Review: SLR Adventurer 4X4

By: Malcolm Street, Photography by: Malcolm Street

SLR Caravans Adventurer 4X4 motorhome heading off road
SLR Caravans Adventurer 4X4 motorhome interior lounge
SLR Caravans Adventurer 4X4 motorhome fridge and microwave
slr caravans adventurer 4x4 motorhome interior kitchen and entrance
SLR Caravans Adventurer 4X4 motorhome shower
SLR Caravans Adventurer 4X4 motorhome stove and kitchen area
SLR Caravans Adventurer 4X4 motorhome dinette and lounge
slr caravans adventurer 4x4 motorhome exterior
SLR Caravans Adventurer 4X4 motorhome multiple batteries
SLR Caravans Adventurer 4X4 motorhome suspension
SLR Caravans Adventurer 4X4 motorhome solar panels
SLR Caravans Adventurer 4X4 motorhome heading of road

The Adventurer 4X4 is an offroad motorhome designed to explore the rough country of Australia's goldfields.

Review: SLR Adventurer 4X4
The SLR Caravans Adventurer 4X4 motorhome is a 4WD machine made for serious off roading.

IT'S FAIRLY SAFE to say that 4WD motorhomes are not particularly common. Real 4WDs, I mean. There are, however, a few reasons for that. The principal one is that constructing a true 4WD rig is something of a specialist design and there are only a few of these expert builders around.

One of these manufacturers is south-east Qld's SLR Caravans which, despite a name suggesting otherwise, actually builds quite a few motorhomes. The Adventurer 4X4 is one of its offroad models.

One of the challenges in any motorhome design is ensuring that flexing of the cab chassis is not detrimental to the body. That consideration is especially important to a 4WD rig, as is ensuring the body is structurally sound for all the bouncing around that it is going to experience.


All of these factors were under consideration for Alan Morgan - a keen gold prospector - when he approached SLR about a possible offroad motorhome design. As you could imagine, gold prospecting requires access to some fairly rough country.

The need to traverse such rugged routes meant an appropriate base vehicle was needed. In this case, SLR went with an Isuzu NPS 300 4X4. Powered by a 5.2L 114kW turbodiesel engine, and featuring a five-speed gearbox, the Isuzu is a firm favourite with bushfire brigades, which says something about its suitability as a 4WD. But for motorhome use, it does require a few practical and comfort modifications.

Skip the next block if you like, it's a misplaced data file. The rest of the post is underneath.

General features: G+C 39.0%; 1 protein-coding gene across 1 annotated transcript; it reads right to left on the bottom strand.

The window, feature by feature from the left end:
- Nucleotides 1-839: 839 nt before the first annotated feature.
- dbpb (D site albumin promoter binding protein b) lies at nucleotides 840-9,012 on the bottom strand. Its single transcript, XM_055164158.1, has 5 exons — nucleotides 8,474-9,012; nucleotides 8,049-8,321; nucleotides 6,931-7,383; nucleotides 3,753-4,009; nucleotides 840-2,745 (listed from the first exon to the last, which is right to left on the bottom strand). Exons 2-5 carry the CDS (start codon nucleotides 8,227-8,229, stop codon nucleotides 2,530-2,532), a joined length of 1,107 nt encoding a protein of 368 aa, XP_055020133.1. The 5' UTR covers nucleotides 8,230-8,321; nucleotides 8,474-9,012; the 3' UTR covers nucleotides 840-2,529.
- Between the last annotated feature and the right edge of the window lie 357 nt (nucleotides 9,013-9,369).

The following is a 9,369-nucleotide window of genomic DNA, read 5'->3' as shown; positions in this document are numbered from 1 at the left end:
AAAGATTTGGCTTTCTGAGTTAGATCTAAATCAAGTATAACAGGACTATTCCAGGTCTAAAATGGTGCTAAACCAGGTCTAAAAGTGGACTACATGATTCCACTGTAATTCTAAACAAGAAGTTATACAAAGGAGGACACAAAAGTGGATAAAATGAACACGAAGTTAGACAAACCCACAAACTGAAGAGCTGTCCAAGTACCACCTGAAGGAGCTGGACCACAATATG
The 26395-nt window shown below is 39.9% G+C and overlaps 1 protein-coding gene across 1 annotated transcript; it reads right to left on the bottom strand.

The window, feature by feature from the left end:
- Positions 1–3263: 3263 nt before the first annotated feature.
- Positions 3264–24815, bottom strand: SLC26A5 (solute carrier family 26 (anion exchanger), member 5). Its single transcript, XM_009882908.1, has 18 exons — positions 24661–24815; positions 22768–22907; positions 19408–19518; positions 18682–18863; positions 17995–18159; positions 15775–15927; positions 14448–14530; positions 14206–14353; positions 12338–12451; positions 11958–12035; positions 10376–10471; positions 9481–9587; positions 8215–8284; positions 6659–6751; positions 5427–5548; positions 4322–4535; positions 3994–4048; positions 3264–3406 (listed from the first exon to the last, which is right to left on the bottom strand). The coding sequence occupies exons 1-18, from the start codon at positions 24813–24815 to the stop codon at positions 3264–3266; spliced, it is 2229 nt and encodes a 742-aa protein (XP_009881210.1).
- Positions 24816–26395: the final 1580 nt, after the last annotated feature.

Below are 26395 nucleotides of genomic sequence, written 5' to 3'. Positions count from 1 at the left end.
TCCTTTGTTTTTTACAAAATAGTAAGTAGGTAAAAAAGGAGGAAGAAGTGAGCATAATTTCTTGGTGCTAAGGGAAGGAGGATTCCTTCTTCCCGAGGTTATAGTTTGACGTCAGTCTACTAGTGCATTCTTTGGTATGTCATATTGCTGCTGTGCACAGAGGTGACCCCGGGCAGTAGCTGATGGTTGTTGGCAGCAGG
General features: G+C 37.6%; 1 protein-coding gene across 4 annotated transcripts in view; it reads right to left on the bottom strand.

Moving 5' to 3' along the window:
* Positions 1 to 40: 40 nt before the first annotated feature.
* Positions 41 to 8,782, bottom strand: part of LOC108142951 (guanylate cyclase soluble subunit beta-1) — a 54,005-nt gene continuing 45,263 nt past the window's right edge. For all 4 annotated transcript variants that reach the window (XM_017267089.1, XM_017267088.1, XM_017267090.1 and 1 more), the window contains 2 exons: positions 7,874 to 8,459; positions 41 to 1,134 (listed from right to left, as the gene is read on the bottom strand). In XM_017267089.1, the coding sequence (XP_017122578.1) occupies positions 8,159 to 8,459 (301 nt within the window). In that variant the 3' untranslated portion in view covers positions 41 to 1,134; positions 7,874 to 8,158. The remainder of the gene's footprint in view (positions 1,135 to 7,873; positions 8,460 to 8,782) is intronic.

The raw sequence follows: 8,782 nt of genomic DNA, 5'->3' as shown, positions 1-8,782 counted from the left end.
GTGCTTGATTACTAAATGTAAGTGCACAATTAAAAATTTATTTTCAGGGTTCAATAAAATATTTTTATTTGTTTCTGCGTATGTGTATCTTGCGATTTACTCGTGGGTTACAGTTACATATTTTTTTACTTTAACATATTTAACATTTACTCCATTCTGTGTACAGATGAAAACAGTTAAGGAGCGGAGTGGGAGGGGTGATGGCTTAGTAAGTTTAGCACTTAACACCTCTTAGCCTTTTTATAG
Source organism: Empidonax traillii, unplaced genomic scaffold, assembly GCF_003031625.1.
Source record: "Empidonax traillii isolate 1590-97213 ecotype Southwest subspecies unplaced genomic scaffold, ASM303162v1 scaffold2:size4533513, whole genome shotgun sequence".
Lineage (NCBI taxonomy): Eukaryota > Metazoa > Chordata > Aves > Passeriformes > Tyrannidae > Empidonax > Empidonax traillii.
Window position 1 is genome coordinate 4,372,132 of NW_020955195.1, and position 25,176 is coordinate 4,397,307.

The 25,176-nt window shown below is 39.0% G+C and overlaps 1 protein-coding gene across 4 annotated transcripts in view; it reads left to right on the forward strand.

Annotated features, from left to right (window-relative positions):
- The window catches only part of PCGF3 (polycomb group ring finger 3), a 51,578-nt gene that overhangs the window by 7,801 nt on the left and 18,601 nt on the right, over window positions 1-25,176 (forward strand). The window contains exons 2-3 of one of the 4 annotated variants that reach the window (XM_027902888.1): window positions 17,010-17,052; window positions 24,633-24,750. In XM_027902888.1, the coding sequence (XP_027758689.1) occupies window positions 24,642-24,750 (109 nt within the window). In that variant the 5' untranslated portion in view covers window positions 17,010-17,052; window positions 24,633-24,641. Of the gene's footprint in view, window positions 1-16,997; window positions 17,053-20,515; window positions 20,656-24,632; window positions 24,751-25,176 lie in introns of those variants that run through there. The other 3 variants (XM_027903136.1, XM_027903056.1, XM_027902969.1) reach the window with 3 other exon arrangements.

During our test drive through some steep hillsides not far out of Brisbane, the Isuzu showed what a 'grippy' performer it was. There were a few places where it looked like we were not going to make it, but by choosing a different course the Adventurer always managed to power through.

One of the problems to overcome with a rig like this is that while the cab chassis is designed for a considerable amount of flexing, the rigid body is not. To cope with this issue, SLR used kinematic suspensions mounts, which are designed to alleviate too much twisting on the motorhome body.

In addition to the handling requirements, there are also a few other modifications and additions, including Stratos seats, long-range fuel tanks, upgraded air-adjustable suspension, bullbar (with winch), driving lights and truck-style air horns.


When looking at a 4WD motorhome, above the chassis is just as important as below. A galvanised steel frame, integrated with the chassis, comes with rigid outer core fibreglass walls. Foam insulation sits between the walls and the internal lining, and the front, roof and rear are all one-piece fibreglass, designed to minimise leakage.

A Camec triple-locker door and Seitz hopper windows are both standard, but I question the safety of the acrylic windows without any sort of protective covering. While I have no doubt about the suitability of the windows in general, they are somewhat vulnerable to scratches on narrow bush tracks, which is, of course, where this rig will spend a lot of its time.